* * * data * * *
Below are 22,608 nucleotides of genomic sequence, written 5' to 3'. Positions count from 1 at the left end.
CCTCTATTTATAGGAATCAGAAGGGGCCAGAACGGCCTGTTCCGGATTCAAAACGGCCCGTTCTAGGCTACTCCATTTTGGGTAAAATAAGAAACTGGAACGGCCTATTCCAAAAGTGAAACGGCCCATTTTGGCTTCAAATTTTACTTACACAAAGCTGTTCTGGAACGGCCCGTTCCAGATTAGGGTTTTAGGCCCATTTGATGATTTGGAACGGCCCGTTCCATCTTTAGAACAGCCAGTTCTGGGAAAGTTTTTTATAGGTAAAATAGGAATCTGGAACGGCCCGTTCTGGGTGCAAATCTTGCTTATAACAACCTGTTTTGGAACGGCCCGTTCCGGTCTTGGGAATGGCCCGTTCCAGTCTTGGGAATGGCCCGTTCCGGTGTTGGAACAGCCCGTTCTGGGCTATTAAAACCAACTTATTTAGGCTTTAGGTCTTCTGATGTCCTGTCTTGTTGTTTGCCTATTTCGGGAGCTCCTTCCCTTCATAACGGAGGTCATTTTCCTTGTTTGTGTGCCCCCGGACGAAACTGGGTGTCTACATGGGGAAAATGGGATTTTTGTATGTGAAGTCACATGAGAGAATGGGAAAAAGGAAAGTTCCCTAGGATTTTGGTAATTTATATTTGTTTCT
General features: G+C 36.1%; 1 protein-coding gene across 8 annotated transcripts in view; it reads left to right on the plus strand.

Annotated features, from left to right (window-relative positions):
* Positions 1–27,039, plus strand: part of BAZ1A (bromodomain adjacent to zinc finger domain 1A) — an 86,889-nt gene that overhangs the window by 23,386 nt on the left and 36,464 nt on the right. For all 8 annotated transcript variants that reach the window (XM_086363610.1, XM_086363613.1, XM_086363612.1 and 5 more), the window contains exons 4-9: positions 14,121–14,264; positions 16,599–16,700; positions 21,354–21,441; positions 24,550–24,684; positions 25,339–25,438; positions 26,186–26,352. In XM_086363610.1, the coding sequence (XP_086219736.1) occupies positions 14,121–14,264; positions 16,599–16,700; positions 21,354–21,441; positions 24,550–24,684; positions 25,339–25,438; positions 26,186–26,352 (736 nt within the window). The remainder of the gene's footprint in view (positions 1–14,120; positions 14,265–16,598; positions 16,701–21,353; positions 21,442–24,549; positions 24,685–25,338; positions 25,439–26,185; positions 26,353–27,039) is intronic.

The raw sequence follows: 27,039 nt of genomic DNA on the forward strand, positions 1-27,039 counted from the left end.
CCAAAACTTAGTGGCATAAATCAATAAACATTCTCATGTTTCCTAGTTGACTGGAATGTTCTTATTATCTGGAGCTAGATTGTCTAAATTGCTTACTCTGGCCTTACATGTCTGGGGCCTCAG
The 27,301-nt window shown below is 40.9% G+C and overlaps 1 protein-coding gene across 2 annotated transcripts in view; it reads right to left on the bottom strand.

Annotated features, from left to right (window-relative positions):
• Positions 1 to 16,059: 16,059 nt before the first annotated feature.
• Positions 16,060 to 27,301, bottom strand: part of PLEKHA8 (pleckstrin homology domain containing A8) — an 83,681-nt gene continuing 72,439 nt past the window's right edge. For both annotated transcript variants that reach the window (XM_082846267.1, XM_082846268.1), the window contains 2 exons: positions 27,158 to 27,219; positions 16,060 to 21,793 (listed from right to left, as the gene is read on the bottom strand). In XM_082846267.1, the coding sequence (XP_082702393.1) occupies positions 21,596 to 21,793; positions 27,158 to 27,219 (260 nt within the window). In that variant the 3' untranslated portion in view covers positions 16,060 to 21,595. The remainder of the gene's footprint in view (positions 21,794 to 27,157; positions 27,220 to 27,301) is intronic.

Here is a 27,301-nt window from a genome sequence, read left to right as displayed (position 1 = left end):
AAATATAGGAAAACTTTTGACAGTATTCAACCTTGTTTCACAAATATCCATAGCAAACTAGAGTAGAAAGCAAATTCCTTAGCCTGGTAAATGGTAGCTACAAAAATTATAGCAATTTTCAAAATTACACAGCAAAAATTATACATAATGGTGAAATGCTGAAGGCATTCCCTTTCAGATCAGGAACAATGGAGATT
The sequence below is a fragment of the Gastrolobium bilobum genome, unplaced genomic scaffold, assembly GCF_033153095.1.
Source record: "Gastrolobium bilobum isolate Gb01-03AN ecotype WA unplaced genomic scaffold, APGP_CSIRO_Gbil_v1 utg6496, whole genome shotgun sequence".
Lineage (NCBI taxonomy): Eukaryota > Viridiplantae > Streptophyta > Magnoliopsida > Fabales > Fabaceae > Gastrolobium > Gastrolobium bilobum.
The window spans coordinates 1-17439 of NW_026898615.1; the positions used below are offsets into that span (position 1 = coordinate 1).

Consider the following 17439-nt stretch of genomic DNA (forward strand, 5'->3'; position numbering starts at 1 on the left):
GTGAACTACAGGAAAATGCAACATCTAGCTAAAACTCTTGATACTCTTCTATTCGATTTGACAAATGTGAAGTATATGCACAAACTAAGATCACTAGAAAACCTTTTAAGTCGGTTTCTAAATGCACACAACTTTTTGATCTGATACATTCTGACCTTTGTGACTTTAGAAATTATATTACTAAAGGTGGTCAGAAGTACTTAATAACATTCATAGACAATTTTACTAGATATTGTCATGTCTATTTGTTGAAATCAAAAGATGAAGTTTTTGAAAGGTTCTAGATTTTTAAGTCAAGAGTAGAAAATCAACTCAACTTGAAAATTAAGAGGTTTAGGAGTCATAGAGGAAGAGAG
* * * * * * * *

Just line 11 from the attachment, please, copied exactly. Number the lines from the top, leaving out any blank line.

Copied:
• Positions 16,060 to 27,301, bottom strand: part of PLEKHA8 (pleckstrin homology domain containing A8) — an 83,681-nt gene continuing 72,439 nt past the window's right edge. For both annotated transcript variants that reach the window (XM_082846267.1, XM_082846268.1), the window contains 2 exons: positions 27,158 to 27,219; positions 16,060 to 21,793 (listed from right to left, as the gene is read on the bottom strand). In XM_082846267.1, the coding sequence (XP_082702393.1) occupies positions 21,596 to 21,793; positions 27,158 to 27,219 (260 nt within the window). In that variant the 3' untranslated portion in view covers positions 16,060 to 21,595. The remainder of the gene's footprint in view (positions 21,794 to 27,157; positions 27,220 to 27,301) is intronic.